World tour: 193 countries visited – and Corona does not slow you down

Long-distance travel The country collector

193 countries visited – and Corona does not slow them down

From Afghanistan to Cyprus – Nina Sedano from Frankfurt am Main has already traveled to all countries that recognize the United Nations. But what does a globetrotter do when the world comes to a standstill due to a pandemic? She is still on the way.

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Feels at home everywhere: Nina Sedano, here in Greenland in 2018 Feels at home everywhere: Nina Sedano, here in Greenland in 2018

Feels at home everywhere: Nina Sedano, here in Greenland in 2018

She should be the most traveled woman in Germany. Nina Sedano from Frankfurt am Main visited all 193 countries recognized by the UN. From A for Afghanistan to Z for Cyprus, from South Sudan to North Korea. The very last on their long list were Iraq, Somalia and Turkmenistan.

Nina Sedano, 55, now has eleven fully stamped passports in her drawer. She speaks four languages ​​fluently – English, French, Italian and Spanish – and learns at least the basics of communicating in each country, even Arabic or Hindi.

But what does a globetrotter do when the world is still standing still due to the pandemic? Nevertheless, she is constantly on the move. Home instead of foreigners, North Sea instead of South Sea.

She has just toured the Halligen, rescued a lost sheep on Langeness that was bleating for its flock on the dike. Nina Sedano: “Together with other walkers, I lured it to the next herd, which was standing in a gate nearby. The sheep looked confused because it was obviously the wrong flock. But sheep is sheep, I’ll say. ”

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Such actions are typical for the globetrotter, whether on the North Sea or anywhere in the world: “When traveling, I like to pause, observe, help wherever I can.” These are the kinds of encounters that Nina Sedano particularly appreciates. “You don’t have to travel far to do that,” she says. “The other day I observed a robin in a bush in Westerland on Sylt, practicing its song like a scale.” That is just as fascinating as a screeching parrot in the Andes or a croaking bird of paradise in New Guinea.

No shortage of ideas for new trips

Shortly before Corona she returned from Thailand and was already planning the next trip to Namibia. As is well known, nothing came of this because of blocked borders. But Nina Sedano always has a travel idea ready. “After my life plan A, to start my own family, did not come true, I looked for a way for myself and found a plan B with which I also fulfill a dream: traveling.”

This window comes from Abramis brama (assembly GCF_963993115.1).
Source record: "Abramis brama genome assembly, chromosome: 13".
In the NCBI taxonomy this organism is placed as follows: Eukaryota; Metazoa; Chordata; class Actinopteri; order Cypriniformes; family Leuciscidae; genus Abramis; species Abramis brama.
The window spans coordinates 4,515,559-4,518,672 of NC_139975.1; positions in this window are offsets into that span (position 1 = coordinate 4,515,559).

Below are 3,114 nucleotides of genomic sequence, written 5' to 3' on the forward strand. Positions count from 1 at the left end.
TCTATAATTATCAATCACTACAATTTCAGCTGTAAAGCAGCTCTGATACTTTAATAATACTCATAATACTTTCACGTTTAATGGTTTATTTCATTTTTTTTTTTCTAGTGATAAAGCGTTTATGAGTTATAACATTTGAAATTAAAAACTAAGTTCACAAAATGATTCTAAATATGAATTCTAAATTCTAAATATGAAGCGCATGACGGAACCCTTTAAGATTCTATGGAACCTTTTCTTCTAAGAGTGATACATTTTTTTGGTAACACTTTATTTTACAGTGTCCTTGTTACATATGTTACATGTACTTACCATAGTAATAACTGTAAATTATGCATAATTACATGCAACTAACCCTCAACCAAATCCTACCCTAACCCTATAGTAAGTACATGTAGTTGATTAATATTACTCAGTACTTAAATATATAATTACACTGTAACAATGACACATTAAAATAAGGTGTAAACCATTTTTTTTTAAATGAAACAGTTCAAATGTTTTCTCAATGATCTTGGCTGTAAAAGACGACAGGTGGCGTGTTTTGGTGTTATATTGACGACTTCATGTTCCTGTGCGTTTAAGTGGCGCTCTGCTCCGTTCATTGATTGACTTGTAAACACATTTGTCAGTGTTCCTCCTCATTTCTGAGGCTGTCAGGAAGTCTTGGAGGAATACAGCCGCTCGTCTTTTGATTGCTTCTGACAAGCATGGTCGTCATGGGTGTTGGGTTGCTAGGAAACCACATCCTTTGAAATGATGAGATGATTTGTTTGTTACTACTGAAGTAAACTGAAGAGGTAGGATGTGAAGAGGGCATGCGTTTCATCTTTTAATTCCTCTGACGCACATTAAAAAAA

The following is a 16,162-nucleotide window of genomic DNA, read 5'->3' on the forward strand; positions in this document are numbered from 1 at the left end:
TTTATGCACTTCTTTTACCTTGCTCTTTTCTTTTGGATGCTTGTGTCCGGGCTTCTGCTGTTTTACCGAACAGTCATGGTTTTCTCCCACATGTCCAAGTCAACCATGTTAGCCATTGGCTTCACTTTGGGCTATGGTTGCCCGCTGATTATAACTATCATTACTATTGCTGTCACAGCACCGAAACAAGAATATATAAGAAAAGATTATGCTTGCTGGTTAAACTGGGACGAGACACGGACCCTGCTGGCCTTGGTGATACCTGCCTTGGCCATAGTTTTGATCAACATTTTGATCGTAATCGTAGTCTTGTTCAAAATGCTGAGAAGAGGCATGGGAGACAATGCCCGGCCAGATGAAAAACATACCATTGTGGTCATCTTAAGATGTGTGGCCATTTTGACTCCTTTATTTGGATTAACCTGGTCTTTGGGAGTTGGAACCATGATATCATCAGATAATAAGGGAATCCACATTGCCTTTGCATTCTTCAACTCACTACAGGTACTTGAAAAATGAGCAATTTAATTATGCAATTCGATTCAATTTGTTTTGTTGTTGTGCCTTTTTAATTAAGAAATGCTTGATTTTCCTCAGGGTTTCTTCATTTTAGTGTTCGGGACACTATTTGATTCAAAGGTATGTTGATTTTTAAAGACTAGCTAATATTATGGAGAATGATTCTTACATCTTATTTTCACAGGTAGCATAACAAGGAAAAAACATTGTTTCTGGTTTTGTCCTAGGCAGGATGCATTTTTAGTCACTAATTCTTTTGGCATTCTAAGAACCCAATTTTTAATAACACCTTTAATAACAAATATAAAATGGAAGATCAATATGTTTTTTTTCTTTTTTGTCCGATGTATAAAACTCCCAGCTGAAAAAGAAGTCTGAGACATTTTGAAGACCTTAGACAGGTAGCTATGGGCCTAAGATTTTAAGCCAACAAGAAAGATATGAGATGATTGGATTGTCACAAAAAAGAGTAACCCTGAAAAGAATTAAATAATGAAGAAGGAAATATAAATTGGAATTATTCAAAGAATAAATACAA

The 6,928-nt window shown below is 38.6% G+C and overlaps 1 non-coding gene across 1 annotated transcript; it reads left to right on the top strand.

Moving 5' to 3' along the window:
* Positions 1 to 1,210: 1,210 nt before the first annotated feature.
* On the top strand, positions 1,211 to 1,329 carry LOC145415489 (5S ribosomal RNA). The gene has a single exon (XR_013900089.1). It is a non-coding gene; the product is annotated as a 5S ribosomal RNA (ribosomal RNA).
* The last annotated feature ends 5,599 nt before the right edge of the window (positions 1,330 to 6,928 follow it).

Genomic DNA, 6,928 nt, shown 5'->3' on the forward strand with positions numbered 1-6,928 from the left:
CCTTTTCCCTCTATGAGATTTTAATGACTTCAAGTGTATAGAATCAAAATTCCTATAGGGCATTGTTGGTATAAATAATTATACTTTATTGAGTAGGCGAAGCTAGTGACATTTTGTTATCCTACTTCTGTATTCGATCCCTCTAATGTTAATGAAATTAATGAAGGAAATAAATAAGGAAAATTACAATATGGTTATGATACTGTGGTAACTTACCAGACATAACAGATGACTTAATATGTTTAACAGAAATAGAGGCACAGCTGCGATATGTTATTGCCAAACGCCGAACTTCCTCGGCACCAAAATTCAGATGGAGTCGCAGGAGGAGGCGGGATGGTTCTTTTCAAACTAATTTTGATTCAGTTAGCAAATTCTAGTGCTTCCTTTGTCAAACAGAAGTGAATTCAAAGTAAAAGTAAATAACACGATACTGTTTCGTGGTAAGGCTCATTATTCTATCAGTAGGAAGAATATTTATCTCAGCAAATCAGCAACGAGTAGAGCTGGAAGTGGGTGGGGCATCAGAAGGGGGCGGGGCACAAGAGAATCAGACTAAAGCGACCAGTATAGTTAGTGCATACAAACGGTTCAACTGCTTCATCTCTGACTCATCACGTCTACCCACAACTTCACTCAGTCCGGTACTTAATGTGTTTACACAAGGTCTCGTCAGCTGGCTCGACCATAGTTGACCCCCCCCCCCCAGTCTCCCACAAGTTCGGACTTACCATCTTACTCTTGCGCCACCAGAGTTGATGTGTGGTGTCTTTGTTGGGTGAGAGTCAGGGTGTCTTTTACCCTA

She gave up her job in a credit card company at the age of 37 and has an apartment in Frankfurt that has long since been paid for and is decorated like an exhibition for animal statues: from the seven-kilo elephant made of soapstone to the “warthog lying on its chin scratches “.

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She has published her experiences in several books, her bestseller “Die Ländersammlerin” (Eden Books) has recently been published as an audio book, and she is currently translating it into English. But how can you afford such wanderlust?

Nina Sedano: “I travel differently, modestly, with a backpack.” With pleasure: Chamomile tea, for ailments or drinking tea together. She stays in private accommodation or youth hostels, avoiding hotels. “The only thing I have been doing without shared rooms since I was 50.”

The lockdown was barely over (she was taking care of food sharing in the neighborhood), barely she was fully vaccinated, when the next idea was already ripening: the Unesco world heritage sites. “I will probably not be able to manage the more than 1100 of them worldwide. In Germany I have now visited almost all 51 World Heritage sites, with the exception of one that is still missing: the silver mines in the Saxon Ore Mountains. ”She remains a friend of Listen.

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Jewish sites are now a world heritage site

Speyer, Worms and Mainz are considered to be the cradle of European Jewry. Now the so-called ShUM cities are part of the Unesco world cultural heritage. See in the video which places in these cities are so special for Jewish life in Germany.

Source: WELT / Sabrina Bracklow, Sebastian Struwe

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